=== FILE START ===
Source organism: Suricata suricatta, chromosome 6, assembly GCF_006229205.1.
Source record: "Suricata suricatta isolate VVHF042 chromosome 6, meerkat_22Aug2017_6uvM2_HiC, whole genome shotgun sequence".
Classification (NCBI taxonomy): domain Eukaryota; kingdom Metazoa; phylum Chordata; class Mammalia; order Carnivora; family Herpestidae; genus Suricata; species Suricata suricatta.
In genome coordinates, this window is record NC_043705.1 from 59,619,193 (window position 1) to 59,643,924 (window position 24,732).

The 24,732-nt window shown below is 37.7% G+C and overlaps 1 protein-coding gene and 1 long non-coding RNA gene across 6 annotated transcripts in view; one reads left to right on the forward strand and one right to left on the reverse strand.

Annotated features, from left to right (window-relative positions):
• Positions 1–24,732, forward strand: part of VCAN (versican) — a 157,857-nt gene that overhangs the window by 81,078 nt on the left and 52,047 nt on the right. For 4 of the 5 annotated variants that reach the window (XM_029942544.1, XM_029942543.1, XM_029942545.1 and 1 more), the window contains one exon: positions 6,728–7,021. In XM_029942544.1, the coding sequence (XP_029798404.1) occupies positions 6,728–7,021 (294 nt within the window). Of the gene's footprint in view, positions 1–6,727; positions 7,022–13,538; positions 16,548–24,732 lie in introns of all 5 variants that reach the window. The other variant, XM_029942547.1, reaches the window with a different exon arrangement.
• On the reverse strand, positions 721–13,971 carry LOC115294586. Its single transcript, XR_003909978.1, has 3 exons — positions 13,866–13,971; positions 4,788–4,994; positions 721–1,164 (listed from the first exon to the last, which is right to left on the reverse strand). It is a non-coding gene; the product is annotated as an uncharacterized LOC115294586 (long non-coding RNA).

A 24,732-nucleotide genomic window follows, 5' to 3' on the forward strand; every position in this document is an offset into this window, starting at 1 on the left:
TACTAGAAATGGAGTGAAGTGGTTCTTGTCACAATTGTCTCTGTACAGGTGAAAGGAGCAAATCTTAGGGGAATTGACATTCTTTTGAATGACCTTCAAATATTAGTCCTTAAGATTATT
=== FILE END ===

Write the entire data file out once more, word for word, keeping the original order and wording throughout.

Source organism: Suricata suricatta, chromosome 6, assembly GCF_006229205.1.
Source record: "Suricata suricatta isolate VVHF042 chromosome 6, meerkat_22Aug2017_6uvM2_HiC, whole genome shotgun sequence".
Classification (NCBI taxonomy): domain Eukaryota; kingdom Metazoa; phylum Chordata; class Mammalia; order Carnivora; family Herpestidae; genus Suricata; species Suricata suricatta.
In genome coordinates, this window is record NC_043705.1 from 59,619,193 (window position 1) to 59,643,924 (window position 24,732).

The 24,732-nt window shown below is 37.7% G+C and overlaps 1 protein-coding gene and 1 long non-coding RNA gene across 6 annotated transcripts in view; one reads left to right on the forward strand and one right to left on the reverse strand.

Annotated features, from left to right (window-relative positions):
• Positions 1–24,732, forward strand: part of VCAN (versican) — a 157,857-nt gene that overhangs the window by 81,078 nt on the left and 52,047 nt on the right. For 4 of the 5 annotated variants that reach the window (XM_029942544.1, XM_029942543.1, XM_029942545.1 and 1 more), the window contains one exon: positions 6,728–7,021. In XM_029942544.1, the coding sequence (XP_029798404.1) occupies positions 6,728–7,021 (294 nt within the window). Of the gene's footprint in view, positions 1–6,727; positions 7,022–13,538; positions 16,548–24,732 lie in introns of all 5 variants that reach the window. The other variant, XM_029942547.1, reaches the window with a different exon arrangement.
• On the reverse strand, positions 721–13,971 carry LOC115294586. Its single transcript, XR_003909978.1, has 3 exons — positions 13,866–13,971; positions 4,788–4,994; positions 721–1,164 (listed from the first exon to the last, which is right to left on the reverse strand). It is a non-coding gene; the product is annotated as an uncharacterized LOC115294586 (long non-coding RNA).

A 24,732-nucleotide genomic window follows, 5' to 3' on the forward strand; every position in this document is an offset into this window, starting at 1 on the left:
TACTAGAAATGGAGTGAAGTGGTTCTTGTCACAATTGTCTCTGTACAGGTGAAAGGAGCAAATCTTAGGGGAATTGACATTCTTTTGAATGACCTTCAAATATTAGTCCTTAAGATTATT